Armenian President Robert Kocharian yesterday dismissed his powerful rivals, Prime Minister Aram Sarkisian and Defense Minister Vagharshak Harutiunian, from their posts. Kocharian’s move caps a series of successful maneuvers by which the embattled president managed to wrest the political initiative and gain the psychological advantage over his opponents in government and in parliament (see the Monitor, April 27). The president tasked the chief of staff, Mikael Harutiunian (no relation to Vagharshak), to serve as acting defense minister; the prime minister’s post remains vacant for now. The government’s powers thus lapse automatically. Aram Sarkisian’s government, a coalition of economic and military interest groups, had been in power since November 1999, when Aram took over from his elder brother Vazgen Sarkisian in the wake of the October 27, 1999 assassination of political leaders.
In a communique to the nation, Kocharian accused the cabinet of ministers collectively, and Sarkisian nominally, of engaging in “political intrigues as a way of life,” refusing to cooperate with the president, failing to tackle the country’s “snowballing economic problems” and jeopardizing Armenia’s international standing. Kocharian also accused his military opponents, Vagharshak Harutiunian specifically included, of politicizing the armed forces and thereby threatening their unity. “The present situation threatens the very foundation of our statehood,” Kocharian warned, placing the onus of responsibility on his rivals. He defended his decision to dismiss them as an urgently needed corrective action in the national interest.
In the same move, Kocharian offered to work with the parliamentary majority in forming a new government and assured that majority that he intends to cooperate with it. The Sarkisian government commanded the loyalty of approximately two-thirds of the National Assembly’s deputies. Elements in that majority initiated the impeachment of the president last week. Kocharian’s cooperation offer represents an attempt at dividing that majority by separating parts of it from the pro-government core.
Under the constitution, the president has the right to dissolve the National Assembly and call new elections not earlier than one year into the legislature’s term of office. That deadline is coming up on May 31. The president is now, in effect, offering the parliamentary majority a deal whereby he would refrain from exercising that right if the parliamentary majority gives up the impeachment threat and cooperates with the president in forming a mutually acceptable government.
Such a turn of events would seriously weaken the interest groups which coalesced around the Sarkisian clan and the pro-Russian military hierarchy. Those two wings of the party of power moved last week to reinforce Armenia’s already close links with Russia. Vagharshak Harutiunian discussed with Russia’s Defense Minister Igor Sergeev in Moscow the logistical and financial aspects of transferring to Armenia some of the Russian troops which are due to withdraw from Georgia. Those troops would supplement, not replace, Russian troops already based in Armenia (see the Monitor, May 1-2). Harutiunian was visiting Moscow together with Sarkisian and could not have conducted those talks without the blessing of the prime minister, who owed his recent rise largely to the army’s support. And also last week, the Sarkisian-controlled parliamentary majority voted to rescind the privatization tender for the country’s electricity distribution networks, just days after a Russian consortium had failed to qualify, leaving only Western companies in the contest. Kocharian, backed by certain Western missions in Yerevan, had supported the privatization of the networks by financially and technologically strong Western companies. Last but not least, hardliners in the parliamentary majority–and also outside it–criticized Kocharian’s willingness to negotiate directly with Azerbaijan toward a possible compromise solution over Karabakh.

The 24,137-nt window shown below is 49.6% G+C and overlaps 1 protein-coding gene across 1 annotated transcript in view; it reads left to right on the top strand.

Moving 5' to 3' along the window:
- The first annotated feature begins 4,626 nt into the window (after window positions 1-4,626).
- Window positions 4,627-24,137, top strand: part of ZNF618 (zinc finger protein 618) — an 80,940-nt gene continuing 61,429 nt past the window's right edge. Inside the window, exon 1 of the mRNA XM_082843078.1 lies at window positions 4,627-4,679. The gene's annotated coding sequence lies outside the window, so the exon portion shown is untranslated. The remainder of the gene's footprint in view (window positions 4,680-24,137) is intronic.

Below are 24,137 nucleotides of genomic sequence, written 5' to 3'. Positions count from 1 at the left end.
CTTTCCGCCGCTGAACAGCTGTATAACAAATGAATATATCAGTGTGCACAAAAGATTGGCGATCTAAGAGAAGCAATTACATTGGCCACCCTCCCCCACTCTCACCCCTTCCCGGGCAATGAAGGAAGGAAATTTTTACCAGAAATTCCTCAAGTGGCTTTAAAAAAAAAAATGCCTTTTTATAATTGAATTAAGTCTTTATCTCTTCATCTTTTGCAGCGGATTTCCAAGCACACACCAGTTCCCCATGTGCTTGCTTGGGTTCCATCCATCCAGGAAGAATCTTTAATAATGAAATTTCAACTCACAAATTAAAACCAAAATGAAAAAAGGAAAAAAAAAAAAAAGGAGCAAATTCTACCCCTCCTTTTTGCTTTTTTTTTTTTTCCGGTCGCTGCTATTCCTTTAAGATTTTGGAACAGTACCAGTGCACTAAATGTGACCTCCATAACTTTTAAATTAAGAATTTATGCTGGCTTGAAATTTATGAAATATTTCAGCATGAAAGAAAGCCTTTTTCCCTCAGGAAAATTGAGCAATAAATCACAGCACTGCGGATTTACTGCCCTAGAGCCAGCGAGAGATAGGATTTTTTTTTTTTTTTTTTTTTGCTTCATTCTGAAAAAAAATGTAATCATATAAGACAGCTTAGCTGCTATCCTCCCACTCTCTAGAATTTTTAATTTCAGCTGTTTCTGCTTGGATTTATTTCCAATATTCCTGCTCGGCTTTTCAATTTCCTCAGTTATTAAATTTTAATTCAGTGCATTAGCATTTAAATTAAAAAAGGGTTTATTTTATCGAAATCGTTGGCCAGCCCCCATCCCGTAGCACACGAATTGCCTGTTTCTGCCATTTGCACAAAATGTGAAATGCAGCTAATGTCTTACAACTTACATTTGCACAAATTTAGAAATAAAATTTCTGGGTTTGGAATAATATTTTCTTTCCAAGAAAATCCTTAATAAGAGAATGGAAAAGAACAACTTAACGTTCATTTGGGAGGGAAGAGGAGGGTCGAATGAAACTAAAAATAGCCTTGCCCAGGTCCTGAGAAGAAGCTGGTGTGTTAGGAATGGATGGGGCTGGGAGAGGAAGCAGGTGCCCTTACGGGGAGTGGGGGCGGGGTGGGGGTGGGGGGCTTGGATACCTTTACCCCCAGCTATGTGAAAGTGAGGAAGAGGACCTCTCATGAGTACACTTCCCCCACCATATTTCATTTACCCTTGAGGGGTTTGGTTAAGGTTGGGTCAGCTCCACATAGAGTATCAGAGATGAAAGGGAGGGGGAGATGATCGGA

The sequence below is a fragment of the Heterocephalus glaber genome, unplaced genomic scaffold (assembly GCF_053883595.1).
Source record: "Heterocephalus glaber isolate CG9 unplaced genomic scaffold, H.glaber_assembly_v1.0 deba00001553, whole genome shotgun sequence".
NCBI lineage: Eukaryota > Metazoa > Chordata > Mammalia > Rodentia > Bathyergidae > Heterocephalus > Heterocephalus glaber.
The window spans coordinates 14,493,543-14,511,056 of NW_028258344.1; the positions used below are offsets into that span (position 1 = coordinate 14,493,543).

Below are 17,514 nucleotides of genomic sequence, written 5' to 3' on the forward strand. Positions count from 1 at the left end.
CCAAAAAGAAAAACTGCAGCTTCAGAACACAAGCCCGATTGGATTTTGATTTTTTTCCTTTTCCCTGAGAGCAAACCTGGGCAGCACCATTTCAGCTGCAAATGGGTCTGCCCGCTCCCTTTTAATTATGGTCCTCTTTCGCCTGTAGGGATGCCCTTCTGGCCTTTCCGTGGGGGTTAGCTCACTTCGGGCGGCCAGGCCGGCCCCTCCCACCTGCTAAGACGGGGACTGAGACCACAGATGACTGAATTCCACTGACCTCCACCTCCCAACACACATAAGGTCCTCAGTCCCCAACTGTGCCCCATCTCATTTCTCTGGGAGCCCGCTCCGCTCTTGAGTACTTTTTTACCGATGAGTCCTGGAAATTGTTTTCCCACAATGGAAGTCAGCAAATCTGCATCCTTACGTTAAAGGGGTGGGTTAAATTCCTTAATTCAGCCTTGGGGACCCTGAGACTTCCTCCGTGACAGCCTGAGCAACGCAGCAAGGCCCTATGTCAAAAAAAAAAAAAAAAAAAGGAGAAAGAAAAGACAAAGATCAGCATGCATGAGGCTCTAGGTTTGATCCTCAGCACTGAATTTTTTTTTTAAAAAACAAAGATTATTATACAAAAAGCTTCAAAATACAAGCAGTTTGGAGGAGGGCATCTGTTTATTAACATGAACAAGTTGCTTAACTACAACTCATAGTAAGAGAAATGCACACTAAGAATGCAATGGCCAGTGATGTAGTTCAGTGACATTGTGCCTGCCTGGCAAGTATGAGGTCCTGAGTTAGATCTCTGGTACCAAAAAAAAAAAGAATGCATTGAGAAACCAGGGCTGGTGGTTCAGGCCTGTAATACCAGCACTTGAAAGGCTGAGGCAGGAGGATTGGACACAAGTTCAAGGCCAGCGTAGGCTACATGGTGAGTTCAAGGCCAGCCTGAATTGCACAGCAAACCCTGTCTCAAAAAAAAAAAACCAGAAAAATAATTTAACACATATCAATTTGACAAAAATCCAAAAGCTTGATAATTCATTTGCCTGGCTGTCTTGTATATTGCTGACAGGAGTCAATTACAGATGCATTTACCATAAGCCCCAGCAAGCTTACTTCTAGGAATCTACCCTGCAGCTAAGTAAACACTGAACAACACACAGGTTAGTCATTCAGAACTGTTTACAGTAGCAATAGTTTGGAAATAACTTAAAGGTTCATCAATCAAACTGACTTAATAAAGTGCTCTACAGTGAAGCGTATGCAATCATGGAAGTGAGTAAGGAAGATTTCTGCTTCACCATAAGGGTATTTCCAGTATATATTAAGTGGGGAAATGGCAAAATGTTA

In Yerevan yesterday, the visiting chairwoman of the Parliamentary Assembly of the Organization for Security and Cooperation in Europe, Helle Degn, publicly if obliquely agreed with Kocharian’s thesis that Armenia urgently needs to avoid “the virtual international isolation” and to “do away with the corrupt clan system” (Noyan-Tapan, Snark, Armenian National Television, May 2).
The Monitor is a publication of the Jamestown Foundation. It is researched and written under the direction of senior analysts Jonas Bernstein, Vladimir Socor, Stephen Foye, and analysts Ilya Malyakin, Oleg Varfolomeyev and Ilias Bogatyrev. If you have any questions regarding the content of the Monitor, please contact the foundation. If you would like information on subscribing to the Monitor, or have any comments, suggestions or questions, please contact us by e-mail at email@example.com, by fax at 301-562-8021, or by postal mail at The Jamestown Foundation, 4516 43rd Street NW, Washington DC 20016. Unauthorized reproduction or redistribution of the Monitor is strictly prohibited by law. Copyright (c) 1983-2002 The Jamestown Foundation Site Maintenance by Johnny Flash Productions